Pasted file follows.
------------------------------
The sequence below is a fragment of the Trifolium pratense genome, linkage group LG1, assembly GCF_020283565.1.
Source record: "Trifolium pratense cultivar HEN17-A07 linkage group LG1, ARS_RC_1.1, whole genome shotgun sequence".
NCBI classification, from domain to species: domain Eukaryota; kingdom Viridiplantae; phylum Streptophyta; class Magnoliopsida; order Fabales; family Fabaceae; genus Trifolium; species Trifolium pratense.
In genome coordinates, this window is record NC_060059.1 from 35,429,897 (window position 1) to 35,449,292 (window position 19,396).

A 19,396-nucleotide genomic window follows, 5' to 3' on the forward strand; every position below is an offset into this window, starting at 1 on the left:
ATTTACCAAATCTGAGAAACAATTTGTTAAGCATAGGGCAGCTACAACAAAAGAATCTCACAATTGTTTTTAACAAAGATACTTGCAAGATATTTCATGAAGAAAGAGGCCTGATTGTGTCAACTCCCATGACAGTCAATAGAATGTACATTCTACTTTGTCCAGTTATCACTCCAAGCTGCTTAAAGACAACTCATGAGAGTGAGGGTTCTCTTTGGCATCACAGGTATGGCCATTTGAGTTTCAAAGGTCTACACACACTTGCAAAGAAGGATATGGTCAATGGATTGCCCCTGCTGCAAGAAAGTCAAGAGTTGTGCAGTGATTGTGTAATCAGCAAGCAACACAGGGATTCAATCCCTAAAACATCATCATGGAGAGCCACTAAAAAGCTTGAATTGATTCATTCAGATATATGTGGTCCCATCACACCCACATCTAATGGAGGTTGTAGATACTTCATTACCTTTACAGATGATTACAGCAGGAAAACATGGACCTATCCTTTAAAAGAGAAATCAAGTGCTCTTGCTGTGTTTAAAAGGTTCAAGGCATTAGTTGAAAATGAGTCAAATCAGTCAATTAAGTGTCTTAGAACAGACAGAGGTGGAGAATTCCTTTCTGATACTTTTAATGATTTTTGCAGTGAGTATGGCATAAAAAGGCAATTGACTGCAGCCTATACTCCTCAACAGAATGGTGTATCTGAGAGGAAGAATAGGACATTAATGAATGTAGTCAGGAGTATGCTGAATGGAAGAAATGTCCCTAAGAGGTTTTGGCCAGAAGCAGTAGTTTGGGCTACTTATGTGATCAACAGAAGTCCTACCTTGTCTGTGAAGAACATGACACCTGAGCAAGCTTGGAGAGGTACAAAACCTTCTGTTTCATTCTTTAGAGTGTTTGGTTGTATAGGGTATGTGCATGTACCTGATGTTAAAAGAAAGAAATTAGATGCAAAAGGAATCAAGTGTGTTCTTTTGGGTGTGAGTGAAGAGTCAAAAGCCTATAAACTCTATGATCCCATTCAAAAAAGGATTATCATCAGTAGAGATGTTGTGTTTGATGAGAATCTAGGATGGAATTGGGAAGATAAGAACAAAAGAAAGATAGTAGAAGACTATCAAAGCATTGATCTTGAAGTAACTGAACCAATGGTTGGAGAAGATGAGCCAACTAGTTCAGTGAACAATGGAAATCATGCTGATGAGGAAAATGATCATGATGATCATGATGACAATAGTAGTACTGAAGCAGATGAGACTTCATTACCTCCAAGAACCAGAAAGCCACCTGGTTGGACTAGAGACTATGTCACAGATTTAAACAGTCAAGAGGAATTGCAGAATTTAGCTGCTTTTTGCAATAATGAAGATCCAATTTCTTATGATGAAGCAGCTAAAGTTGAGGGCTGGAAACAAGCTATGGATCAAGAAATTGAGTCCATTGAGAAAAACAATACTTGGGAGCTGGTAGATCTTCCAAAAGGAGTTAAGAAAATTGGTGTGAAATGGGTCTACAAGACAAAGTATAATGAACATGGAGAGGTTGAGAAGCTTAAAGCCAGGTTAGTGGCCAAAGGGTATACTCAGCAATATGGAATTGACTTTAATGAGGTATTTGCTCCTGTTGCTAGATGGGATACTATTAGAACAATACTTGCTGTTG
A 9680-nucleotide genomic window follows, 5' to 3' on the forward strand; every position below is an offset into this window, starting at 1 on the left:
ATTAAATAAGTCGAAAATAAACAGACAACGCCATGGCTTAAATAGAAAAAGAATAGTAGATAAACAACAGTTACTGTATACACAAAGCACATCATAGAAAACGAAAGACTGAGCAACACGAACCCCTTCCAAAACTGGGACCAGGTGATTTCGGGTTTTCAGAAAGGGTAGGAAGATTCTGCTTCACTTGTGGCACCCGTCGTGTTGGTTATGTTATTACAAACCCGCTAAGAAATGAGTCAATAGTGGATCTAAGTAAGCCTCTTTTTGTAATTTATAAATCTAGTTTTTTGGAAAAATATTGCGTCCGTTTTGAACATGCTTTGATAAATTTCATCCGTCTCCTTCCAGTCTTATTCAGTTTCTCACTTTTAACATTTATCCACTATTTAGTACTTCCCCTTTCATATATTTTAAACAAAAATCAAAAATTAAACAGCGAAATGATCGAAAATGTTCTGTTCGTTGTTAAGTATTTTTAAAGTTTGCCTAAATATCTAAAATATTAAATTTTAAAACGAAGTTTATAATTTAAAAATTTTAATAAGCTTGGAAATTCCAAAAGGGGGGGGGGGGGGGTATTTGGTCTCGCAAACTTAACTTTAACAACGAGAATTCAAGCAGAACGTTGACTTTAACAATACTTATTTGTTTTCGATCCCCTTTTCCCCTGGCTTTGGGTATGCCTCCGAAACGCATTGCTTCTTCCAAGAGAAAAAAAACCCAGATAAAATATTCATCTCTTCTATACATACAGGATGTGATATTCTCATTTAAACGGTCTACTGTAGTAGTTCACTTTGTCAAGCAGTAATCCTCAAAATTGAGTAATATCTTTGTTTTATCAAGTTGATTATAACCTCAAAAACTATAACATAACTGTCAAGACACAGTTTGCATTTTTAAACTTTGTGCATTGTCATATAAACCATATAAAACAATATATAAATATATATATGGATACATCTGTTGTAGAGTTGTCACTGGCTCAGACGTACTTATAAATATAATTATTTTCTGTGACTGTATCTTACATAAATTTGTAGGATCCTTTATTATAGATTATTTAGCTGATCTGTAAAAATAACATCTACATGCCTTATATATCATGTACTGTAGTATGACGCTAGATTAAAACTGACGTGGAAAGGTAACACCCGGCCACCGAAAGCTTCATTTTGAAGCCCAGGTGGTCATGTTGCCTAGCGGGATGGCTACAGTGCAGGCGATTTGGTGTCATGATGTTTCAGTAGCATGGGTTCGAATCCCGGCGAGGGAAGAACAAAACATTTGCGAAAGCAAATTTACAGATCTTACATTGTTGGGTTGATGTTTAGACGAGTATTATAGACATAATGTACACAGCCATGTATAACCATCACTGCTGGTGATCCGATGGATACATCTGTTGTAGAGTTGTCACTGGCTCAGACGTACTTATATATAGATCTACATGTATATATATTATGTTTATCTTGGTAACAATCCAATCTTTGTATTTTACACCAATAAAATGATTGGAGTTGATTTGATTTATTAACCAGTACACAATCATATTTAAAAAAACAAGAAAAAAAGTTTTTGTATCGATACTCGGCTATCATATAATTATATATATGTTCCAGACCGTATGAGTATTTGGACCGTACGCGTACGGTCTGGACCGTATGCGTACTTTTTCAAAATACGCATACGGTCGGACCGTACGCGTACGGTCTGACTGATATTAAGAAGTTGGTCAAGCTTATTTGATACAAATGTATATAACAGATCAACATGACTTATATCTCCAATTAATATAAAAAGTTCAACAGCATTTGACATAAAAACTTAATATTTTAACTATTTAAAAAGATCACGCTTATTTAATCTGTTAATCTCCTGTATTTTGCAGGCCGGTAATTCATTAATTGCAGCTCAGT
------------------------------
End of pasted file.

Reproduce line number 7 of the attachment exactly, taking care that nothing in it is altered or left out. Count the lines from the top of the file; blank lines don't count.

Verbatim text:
A 9680-nucleotide genomic window follows, 5' to 3' on the forward strand; every position below is an offset into this window, starting at 1 on the left: